All vows – dVerse Poetics

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Let us celebrate ourselves

Let us forgive ourselves

Let us rejoice in our imperfections

Let us be perfect despite (because of) our crack’d carapaces

and (despite) because of our fissured souls

Let us be gentle to ourselves

Let us speak softly, kindly to ourselves

Let us do all of those things

and yet strive to be better, next year.

Let us do all of those things

for ourselves, for others

Let us be who we are.

Let us be.


Tonight on dVerse Poetics, the wonderful Walt asks us to celebrate. We can mark a special national or international day, a day of faith (or no faith), or just celebrate our lives.

I have chosen to mark Kol Nidre, in my own very liberal Jewish way. Yom Kippur is marked by the Kol Nidre service at the (evening) start of this holiest of holy days. Translated, the Aramaic of Kol Nidre (meaning ‘All vows’)  annuls any personal or religious oaths or prohibitions made by you to God for the next year, so as to  avoid the sin of breaking vows made to God which cannot be, or are not upheld.

I have taken this and turned it into a celebration of our glorious imperfections, of the brokenness of being human. Make of it what you will – I enjoyed writing it very much.

I’m looking forward to reading what others have chosen to celebrate over on dVerse – why not take a look?

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Cabaret – dVerse Poetics

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Wikipedia

 

Greasepaint and glitter and show me your thighs

encased in the finest of silks.

Tip me the wink, girl,

sashay on over,

wrap yourself around that lucky ole chair

step on the seat back,

tip it on over

run your fingers through that brassy blond wig.

Bite your cherry red lip,

pout in my direction,

flutter your eyelashes

to hide who you truly are.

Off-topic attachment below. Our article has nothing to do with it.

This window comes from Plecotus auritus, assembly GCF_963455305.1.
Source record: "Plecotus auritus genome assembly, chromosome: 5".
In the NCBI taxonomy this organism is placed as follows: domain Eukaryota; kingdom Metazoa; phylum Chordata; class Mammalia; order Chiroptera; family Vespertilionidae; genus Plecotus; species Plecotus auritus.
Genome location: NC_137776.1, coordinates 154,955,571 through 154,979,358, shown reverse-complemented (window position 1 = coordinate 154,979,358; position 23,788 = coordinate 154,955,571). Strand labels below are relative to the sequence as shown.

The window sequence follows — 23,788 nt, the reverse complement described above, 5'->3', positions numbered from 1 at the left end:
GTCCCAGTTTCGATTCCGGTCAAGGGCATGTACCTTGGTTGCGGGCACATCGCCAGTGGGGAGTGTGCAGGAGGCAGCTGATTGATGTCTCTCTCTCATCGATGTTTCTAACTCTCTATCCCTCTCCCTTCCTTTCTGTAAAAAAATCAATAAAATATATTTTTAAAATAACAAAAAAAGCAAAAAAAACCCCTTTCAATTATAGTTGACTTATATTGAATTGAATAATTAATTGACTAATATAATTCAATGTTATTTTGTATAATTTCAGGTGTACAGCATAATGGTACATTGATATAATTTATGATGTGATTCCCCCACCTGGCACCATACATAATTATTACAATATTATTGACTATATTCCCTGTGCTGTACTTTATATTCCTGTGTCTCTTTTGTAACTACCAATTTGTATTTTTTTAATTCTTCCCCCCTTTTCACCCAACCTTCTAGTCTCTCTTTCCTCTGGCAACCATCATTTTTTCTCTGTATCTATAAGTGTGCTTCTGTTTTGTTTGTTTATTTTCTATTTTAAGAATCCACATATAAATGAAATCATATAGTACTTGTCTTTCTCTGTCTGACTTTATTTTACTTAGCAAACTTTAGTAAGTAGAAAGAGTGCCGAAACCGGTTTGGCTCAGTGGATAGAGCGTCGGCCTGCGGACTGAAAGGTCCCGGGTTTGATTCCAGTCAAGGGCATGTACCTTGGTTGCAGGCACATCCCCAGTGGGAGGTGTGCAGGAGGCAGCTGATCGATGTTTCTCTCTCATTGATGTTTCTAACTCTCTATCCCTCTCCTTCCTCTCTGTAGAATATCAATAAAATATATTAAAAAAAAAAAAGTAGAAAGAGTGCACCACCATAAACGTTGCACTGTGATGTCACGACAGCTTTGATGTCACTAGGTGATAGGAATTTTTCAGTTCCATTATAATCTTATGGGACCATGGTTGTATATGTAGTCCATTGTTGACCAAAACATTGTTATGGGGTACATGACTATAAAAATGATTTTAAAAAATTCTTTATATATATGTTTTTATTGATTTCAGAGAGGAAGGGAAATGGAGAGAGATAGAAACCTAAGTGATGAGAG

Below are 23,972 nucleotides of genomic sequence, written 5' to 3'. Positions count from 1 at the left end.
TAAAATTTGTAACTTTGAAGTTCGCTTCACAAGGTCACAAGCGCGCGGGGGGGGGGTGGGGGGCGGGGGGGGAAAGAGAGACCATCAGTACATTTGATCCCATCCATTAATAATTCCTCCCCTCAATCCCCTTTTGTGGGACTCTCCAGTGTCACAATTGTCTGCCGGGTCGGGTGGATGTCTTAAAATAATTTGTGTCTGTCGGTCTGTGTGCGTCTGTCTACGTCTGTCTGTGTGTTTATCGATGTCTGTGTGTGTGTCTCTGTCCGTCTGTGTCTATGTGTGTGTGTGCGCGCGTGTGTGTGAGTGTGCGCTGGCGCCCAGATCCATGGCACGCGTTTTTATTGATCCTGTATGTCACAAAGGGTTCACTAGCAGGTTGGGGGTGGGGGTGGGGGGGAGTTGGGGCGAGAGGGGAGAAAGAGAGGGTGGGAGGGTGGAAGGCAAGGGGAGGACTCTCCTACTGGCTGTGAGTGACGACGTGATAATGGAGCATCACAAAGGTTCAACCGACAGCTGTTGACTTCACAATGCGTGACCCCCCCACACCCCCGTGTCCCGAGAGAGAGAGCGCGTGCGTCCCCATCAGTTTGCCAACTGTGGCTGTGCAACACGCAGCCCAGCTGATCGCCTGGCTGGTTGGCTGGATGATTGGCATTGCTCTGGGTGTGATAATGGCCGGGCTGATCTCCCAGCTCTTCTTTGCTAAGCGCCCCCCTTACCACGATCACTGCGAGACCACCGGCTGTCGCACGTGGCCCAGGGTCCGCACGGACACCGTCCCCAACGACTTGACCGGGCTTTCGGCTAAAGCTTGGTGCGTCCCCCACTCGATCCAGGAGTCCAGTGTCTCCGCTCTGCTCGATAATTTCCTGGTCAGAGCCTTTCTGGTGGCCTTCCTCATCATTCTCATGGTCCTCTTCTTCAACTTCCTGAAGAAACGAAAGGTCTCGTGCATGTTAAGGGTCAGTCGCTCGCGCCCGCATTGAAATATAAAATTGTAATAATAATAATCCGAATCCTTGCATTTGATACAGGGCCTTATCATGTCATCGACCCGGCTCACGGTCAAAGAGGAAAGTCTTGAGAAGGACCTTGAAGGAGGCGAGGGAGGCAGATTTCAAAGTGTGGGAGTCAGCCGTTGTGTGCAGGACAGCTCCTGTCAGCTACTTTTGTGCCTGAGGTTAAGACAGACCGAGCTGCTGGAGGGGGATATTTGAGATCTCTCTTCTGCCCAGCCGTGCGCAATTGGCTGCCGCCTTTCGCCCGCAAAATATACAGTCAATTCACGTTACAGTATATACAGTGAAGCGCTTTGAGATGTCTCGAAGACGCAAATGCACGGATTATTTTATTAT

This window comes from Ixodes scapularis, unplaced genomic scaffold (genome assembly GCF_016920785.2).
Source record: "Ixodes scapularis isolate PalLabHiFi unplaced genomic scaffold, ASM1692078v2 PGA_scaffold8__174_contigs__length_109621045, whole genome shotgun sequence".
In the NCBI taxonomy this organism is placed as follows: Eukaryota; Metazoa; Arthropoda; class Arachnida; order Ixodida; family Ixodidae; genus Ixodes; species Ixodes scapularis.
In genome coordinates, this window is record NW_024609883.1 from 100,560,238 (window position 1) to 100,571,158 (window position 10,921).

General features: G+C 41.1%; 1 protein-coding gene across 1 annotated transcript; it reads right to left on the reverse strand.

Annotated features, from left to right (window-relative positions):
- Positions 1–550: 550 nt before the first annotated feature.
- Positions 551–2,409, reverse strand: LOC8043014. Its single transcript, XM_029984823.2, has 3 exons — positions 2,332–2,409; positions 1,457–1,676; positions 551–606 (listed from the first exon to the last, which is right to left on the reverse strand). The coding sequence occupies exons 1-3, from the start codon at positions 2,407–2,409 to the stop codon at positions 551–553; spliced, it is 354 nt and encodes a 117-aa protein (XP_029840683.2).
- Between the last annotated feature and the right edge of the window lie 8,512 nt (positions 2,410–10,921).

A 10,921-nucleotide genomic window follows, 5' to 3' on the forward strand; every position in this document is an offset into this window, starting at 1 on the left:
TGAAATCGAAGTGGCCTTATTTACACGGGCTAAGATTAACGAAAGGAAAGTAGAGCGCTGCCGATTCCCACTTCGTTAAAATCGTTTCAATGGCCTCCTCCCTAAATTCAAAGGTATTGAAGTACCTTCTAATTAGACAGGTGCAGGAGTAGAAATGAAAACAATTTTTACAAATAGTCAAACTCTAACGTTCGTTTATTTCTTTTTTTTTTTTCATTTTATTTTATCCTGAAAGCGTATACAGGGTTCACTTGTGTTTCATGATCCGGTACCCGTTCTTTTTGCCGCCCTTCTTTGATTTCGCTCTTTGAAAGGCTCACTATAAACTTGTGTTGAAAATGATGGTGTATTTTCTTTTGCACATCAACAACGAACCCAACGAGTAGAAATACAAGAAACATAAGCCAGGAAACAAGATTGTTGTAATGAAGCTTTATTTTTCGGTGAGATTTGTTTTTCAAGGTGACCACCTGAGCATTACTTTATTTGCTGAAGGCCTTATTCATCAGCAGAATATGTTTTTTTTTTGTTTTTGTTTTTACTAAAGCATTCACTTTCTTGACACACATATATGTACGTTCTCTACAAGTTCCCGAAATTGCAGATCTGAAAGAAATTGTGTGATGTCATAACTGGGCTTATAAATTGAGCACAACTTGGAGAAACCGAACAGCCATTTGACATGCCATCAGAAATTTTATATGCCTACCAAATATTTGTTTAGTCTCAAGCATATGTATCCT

(But I can see through you

I can unravel the secret inside).

You hope I don’t know you.

you think you are hidden,

but I have the list

and your name is right here.

‘Jude’ runs right through you

and it’s only a matter of time

until that old gold star

emblazons itself on your skin,

until the flames devour you

and you join the planets spangling above.

‘Til then my sweet hussy

dance for your life.


 

This week on dVerse Poetics, Lillian invites us to write, inspired by the words razzle, dazzle and sparkle. Hmm… this immediately took me to one of my favourite films of all time – Cabaret. I love it for the music, the clever lyrics and (this won’t be a surprise to those who know me) the period of history and where it is set, in Berlin.

The dark brooding presence of the Nazis is so well-entwined with the hedonistic feel of pre-war Berlin’s cabaret scene, it haunts me. So my idea of razzle, dazzle and sparkle is inextricably interwoven with that, I’m afraid. Hey ho – I never claimed to be anything but a dark writer, except on occasion!

Please do head on over to dVerse and enjoy the work of other poets!

The order of things – dVerse Poetics

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The speckled ones

brown, or blue, or white.

The ones that sit snugly in the middle,

neither dark, nor pallid..

The ones that have been scooped clean

– who knows, through birth or via another

method of emptying –

vacancy converted to bellies replete

and bodies nurtured with sustenance.

The shells, so delicate in the face of human force,

protect their precious cargo

until they burst forth, scraggled and slimy,

waiting to blossom into sun-yellow balls

reminiscent of the yolks we consume with such gusto.

The brown ones, the blue ones, the white ones,

the somewhere in between ones,

spotted or naked.

Which is best?

Nature knows.

Mother Nature loves them all, equally.

As do I.


 

Tonight over on dVerse Poetics, our lovely host Grace asks us to be inspired by the art of a wonderful artist, Emily Blincoe. Emily has kindly given her permission for each of us to include her art in our blogs, and you can see the piece that inspired me above.

I love eggs, both to eat (in many, many ways), and also as a beautiful piece of Nature’s design in their own right. Plus of course, they are fascinatingly delicate and strangely strong – a perfect oxymoron!

Please do head on over to dVerse to read how others have responded to Emily’s work (not just eggs!).